Whether you feel stuck at your job or are planning to go for higher positions, it is a no-brainer to get a Master’s degree and leap above the competition. 

A masters in criminal justice can make you a top pick for a desirable federal job. It boosts your specialized skills, expands your understanding, and exposure to tools makes you more eligible and thereby yields more job opportunities.

Did it spark an interest? Great!

For in this article, we will discuss what you can do with a master’s, the admission requirements, the subjects you will be learning, and the job titles you could pursue as a criminal justice master’s degree holder. 

What Can You Do with A Masters in Criminal Justice

But first – 

Who should get a Master’s Degree in Criminal Justice?

Anyone who has an interest in working in the field of Criminal Justice or is already working and is looking for a promotion to a higher position. It is a no-brainer that a master’s degree even at the entry-level makes a candidate appear more knowledgeable, skilled, and job ready.  

A Master’s degree could work wonders for working professionals in criminal justice as it increases your chances of promotion or enhancement of your career. Even if someone wishes to switch his career, a master’s in criminal justice could provide him with many opportunities.

Degree Options: 

-> Criminal Justice Associate Degree

-> Criminal Justice Bachelor’s Degree

-> Criminal Justice Master’s Degree

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Benefits of Master’s Degree in criminal justice  

There are many benefits of getting a master’s in criminal justice, but here are some worth mentioning:   

  • It provides you with the tools you will be needing to apply evidence-based policy and practice it in your work. Just like a Chief of Police can use the skills learned in a master’s degree to judge if the recent report that has come up to him on “Community Policing Strategies” has any merit or not.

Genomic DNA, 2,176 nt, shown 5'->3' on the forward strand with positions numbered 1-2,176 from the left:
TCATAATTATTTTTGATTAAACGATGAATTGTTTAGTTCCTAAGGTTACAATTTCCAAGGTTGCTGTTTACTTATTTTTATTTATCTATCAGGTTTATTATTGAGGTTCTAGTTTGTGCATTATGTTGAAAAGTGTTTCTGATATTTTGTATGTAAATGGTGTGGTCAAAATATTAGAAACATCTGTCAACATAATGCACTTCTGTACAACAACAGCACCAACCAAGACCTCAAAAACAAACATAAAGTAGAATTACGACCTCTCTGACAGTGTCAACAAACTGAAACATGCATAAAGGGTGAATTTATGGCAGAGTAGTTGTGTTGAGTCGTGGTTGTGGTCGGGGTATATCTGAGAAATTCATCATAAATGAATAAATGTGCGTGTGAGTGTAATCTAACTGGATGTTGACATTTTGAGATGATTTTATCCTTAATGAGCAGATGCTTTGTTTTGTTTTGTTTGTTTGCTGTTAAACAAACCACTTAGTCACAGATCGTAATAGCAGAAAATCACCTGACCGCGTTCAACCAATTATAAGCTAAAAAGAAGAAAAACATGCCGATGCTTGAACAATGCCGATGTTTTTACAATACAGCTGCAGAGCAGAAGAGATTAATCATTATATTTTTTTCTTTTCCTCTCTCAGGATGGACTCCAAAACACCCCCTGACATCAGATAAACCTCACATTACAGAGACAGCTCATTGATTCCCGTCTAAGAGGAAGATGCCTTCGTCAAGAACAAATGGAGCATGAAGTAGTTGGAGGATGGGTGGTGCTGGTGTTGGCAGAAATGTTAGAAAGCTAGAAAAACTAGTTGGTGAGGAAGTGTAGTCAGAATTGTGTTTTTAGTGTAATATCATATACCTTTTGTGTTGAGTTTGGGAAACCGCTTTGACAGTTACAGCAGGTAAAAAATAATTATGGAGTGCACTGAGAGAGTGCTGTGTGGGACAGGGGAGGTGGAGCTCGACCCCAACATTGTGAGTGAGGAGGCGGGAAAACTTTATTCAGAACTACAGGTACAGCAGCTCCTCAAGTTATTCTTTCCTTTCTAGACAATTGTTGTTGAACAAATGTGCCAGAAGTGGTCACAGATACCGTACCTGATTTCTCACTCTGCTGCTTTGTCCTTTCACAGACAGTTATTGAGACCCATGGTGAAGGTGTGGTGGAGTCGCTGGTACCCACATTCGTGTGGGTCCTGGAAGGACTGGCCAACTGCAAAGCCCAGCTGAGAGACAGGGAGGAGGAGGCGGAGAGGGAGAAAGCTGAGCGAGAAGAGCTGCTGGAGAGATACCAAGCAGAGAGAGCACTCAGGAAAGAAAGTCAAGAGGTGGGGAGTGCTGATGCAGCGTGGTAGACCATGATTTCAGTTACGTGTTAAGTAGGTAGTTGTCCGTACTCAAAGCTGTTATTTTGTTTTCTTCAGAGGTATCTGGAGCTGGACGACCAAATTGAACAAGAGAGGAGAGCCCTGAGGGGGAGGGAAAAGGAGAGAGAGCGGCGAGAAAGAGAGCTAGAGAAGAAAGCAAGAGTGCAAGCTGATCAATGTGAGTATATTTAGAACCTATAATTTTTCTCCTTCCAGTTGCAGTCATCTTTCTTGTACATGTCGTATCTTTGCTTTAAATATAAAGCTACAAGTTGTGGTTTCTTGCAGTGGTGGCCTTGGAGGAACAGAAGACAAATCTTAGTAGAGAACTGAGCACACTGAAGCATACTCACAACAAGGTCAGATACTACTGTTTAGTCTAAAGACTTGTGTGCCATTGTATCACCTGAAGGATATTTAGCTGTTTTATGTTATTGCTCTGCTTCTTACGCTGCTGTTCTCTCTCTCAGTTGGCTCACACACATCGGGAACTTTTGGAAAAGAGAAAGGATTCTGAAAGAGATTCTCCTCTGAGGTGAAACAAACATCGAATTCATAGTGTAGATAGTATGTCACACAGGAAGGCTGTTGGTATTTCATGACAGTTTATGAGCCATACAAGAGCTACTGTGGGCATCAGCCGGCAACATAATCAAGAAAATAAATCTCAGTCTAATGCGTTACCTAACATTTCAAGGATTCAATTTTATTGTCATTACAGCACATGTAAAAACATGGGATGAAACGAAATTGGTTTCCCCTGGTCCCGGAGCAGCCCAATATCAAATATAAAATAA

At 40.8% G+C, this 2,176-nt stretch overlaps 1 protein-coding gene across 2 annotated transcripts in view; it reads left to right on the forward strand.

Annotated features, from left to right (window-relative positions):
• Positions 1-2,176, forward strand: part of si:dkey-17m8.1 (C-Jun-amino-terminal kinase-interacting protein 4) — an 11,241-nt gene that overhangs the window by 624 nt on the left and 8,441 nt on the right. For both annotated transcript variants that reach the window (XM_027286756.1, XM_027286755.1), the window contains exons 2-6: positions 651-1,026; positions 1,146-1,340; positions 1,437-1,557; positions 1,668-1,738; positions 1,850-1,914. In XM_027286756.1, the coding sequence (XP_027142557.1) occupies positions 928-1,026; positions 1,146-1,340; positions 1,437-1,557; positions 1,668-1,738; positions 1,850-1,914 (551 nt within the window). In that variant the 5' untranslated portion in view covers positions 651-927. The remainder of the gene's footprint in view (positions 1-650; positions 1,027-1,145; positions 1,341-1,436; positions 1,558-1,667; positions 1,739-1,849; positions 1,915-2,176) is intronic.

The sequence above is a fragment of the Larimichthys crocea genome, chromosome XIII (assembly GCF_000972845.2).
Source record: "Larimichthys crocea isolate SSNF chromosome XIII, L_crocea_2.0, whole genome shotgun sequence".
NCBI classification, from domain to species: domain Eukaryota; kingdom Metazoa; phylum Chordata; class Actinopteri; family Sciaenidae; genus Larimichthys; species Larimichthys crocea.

• You will be more familiar to use the tools for statistics and be comfortable with the latest research methods.
  • Also, these days, most federal agencies prefer a bachelor’s or master’s degree, because it makes a candidate appear more knowledgeable, skilled, and job ready. However, it depends on the job roles you are going after. 
  • Getting a master’s is very helpful if you wish to gain niche expertise in the subjects of criminal justice.
  • It could also get you into advanced positions, and promotions or allow you to make a career shift post acquiring your master’s.
  • It provides you with an opportunity to seek out more competitive jobs at a federal agency, for a master’s degree stamps authority and validates expertise in the resume.

Are you convinced yet? If yes is the call, let’s move ahead with the admission requirements.

Masters in Criminal Justice: Basic Admission Requirements

It is to be noted that specific institutions have a dedicated admissions requirement list. So it is advised to research the criteria of the institution that you are willing to take up the master’s degree.

Here are the standard basic admission requirements:

  • You should have a bachelor’s degree in criminal justice or any related discipline like psychology, sociology, or political science, etc.
  • You should have secured the minimum GPA required and on the
  • You passed the GRE (Graduate Record Examination) or GMAT (Graduate Management Admission Test)
  • You should provide a strong statement of purpose or a letter of intent describing what motivates you for applying for a master’s degree in criminal justice. Some institutions ask for it, while some don’t.
  • Some institution also asks for a letter of recommendation from individuals who can speak on your academic abilities, work experience, or potential for success in the program. The individuals could be, your colleagues, professors, or professionals in the field.
  • You need to submit a resume or CV highlighting your educational background, work experience, research involvement, internships, and any relevant certifications or training.
  • And of course, the most important requisite – the admission fees.

Considering you meet the requirements, let’s find out what you will be learning in a Master’s degree program in criminal justice.

Subjects to study in the Master’s program